Uncommonwealth: Remembering the impact of IBM in the midst of Lexmark layoffs

One of the first typewriters produced at the IBM plant on Newtown Pike in Lexington underwent a final inspection in December 1956. The 386,000-square foot plant off New Circle Road employed 1,800 people in the beginning.
One of the first typewriters produced at the IBM plant on Newtown Pike in Lexington underwent a final inspection in December 1956. The 386,000-square foot plant off New Circle Road employed 1,800 people in the beginning.

For those who grew up in Lexington when IBM was king, Lexmark's Aug. 28 announcement of more than 550 layoffs struck a particularly sour note.

IBM, Lexmark's industrial forerunner, was the dominant employer of its day. Lexington's oft-cited diversified economy — universities, hospitals, retail and some upper-level research, manufacturing and development — would have been missing a vital component if IBM had not decided in 1956 to build a 386,000-square foot typewriter plant off New Circle Road that employed 1,800 people.

Newspaper coverage of the time was encyclopedic and giddy. IBM representatives were sold on the productivity of the Lexington work force, said to be 30 percent to 50 percent higher than in other U.S. cities.

For Lexington workers, the IBM environment was glittering: substantial retirement pay, life insurance, health insurance, a commitment to having women in the work force.

Shortly after IBM settled into what was described as an "overgrown country town," other companies followed suit, among them Square D Co., Dixie Products and FMC Corp.

IBM already had a sterling reputation among employers: It established a minimum wage of 55 cents an hour during the Depression and borrowed money to manufacture parts it did not need at the time in order to keep its employees busy.

Lexington reacted as if it had struck a jackpot.

In 1950, Fayette County had a population of 100,700. By 1960, it was 131,906; by 1970, 174,323 and 1980, 204,165.

By 1985 IBM had 6,000 workers, second only to the University of Kentucky's 7,500. In contrast, by the end of 2013, Lexmark expects to employ 2,300 and UK has more than 13,000.

Lexington's reaction to getting on the industrial map was somewhat mixed, however.

John Wright, a history professor at Transylvania University and author of Lexington: Heart of the Bluegrass, said in 1985 that the city's leaders thought the announcement put the town "on dead center."

"Until that time we had not had any major industries," Wright said. "Not all the people welcomed this change. They were afraid the tradition and pace of life would be lost."

As one who grew up in north Lexington, I can testify that without IBM, north Lexington development might never have happened, or at least would have happened on a more modest scale.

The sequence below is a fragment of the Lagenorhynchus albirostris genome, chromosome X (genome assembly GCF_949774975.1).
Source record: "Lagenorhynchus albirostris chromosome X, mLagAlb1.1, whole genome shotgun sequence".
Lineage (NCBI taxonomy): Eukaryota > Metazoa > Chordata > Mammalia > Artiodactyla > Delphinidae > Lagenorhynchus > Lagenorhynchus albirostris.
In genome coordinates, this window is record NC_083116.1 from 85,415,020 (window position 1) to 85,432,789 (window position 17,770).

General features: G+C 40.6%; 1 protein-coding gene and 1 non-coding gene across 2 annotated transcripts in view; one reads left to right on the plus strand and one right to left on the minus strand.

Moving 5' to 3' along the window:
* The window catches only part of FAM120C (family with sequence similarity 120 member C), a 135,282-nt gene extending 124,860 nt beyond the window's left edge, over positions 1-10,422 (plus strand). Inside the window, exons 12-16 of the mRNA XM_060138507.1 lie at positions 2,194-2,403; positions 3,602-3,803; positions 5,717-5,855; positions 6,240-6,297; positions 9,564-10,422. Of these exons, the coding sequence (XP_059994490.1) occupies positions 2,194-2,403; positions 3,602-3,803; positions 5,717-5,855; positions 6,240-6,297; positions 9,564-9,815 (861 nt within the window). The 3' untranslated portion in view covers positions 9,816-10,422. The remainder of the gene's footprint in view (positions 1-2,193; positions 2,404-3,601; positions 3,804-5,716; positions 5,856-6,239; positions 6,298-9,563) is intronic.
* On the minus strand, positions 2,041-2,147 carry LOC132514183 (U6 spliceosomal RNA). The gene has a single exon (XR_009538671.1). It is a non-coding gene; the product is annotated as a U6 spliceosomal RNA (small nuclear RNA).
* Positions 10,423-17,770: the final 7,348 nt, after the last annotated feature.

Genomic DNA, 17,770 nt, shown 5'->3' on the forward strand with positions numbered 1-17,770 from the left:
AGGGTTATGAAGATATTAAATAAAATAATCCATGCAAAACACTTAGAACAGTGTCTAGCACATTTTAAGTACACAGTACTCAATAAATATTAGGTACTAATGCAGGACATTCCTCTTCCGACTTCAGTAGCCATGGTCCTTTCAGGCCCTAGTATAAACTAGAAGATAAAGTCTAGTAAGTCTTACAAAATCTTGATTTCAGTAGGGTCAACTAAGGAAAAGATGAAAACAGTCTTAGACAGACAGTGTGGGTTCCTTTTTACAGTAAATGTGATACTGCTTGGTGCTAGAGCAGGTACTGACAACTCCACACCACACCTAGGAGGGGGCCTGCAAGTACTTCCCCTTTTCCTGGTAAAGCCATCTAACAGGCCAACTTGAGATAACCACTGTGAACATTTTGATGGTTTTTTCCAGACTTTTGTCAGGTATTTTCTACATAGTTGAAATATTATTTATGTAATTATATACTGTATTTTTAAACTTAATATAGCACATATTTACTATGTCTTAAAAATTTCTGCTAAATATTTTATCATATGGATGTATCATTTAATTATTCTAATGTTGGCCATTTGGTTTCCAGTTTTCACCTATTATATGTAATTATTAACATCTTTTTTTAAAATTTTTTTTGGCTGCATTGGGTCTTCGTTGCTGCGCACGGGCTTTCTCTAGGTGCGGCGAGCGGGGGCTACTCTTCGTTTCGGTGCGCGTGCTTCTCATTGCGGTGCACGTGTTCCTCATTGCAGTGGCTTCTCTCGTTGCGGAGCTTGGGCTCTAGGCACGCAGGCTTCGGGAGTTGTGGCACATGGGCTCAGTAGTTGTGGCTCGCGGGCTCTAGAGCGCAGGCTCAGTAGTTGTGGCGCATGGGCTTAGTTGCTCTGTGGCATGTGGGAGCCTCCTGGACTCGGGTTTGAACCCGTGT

Every other student in my north Lexington classrooms had a parent at IBM: The input of middle- to upper-class students and the emphasis their parents put on education made for a thriving set of communities.

Because of IBM, the neighborhoods of Deep Springs, Rookwood, Dixie, Winburn, Marlboro, Oakwood, Castlewood and Loudon Avenue thrived. It was the land of the ranch and split level, houses usually built with one bathroom (later covered by faddish wall-to-wall carpet) and no air conditioning.

Children roamed the streets to escape the heat, took swimming lessons at Castlewood Pool and visited bookmobiles in places such as Hi Acres shopping center. Families could walk to the grocery store, the kind of activity you rarely see today.

IBM's local dominance was felt in other ways: By 1990, IBM and its employees were the single largest contributor to United Way of the Bluegrass and paid more in property taxes than any other company.

The New York investment firm Clayton & Dubilier bought at least 80 percent of IBM's information products division in 1990. The resulting company was christened Lexmark, and there's a common misconception that the name is in honor of Lexington. Not so: "Lex" was inspired by "lexicon," with "mark" meaning marks on paper.

Lexmark retained the right to use the IBM brand through 1996.

In 1985, Robert Houlihan, a Lexington attorney who was involved with the land acquisition for the IBM plant, said that it changed the character of the city: "It just raised the population and capital value of Lexington. ... It still has its character, but it's a more rounded community. It has been better to grow with the times."

Jim Kemp moved to Lexington from Dayton to be an IBM troubleshooter and later a manager. He left the company in 1990.

"Lexington was so nice we decided to stay here," he said. "The years that I worked there were probably some of the best years for the company. It was a great place to work. ... IBM made a huge, huge difference in Lexington. The impression that I got was that there was a very small middle class in Lexington, and the IBM employees filled that gap."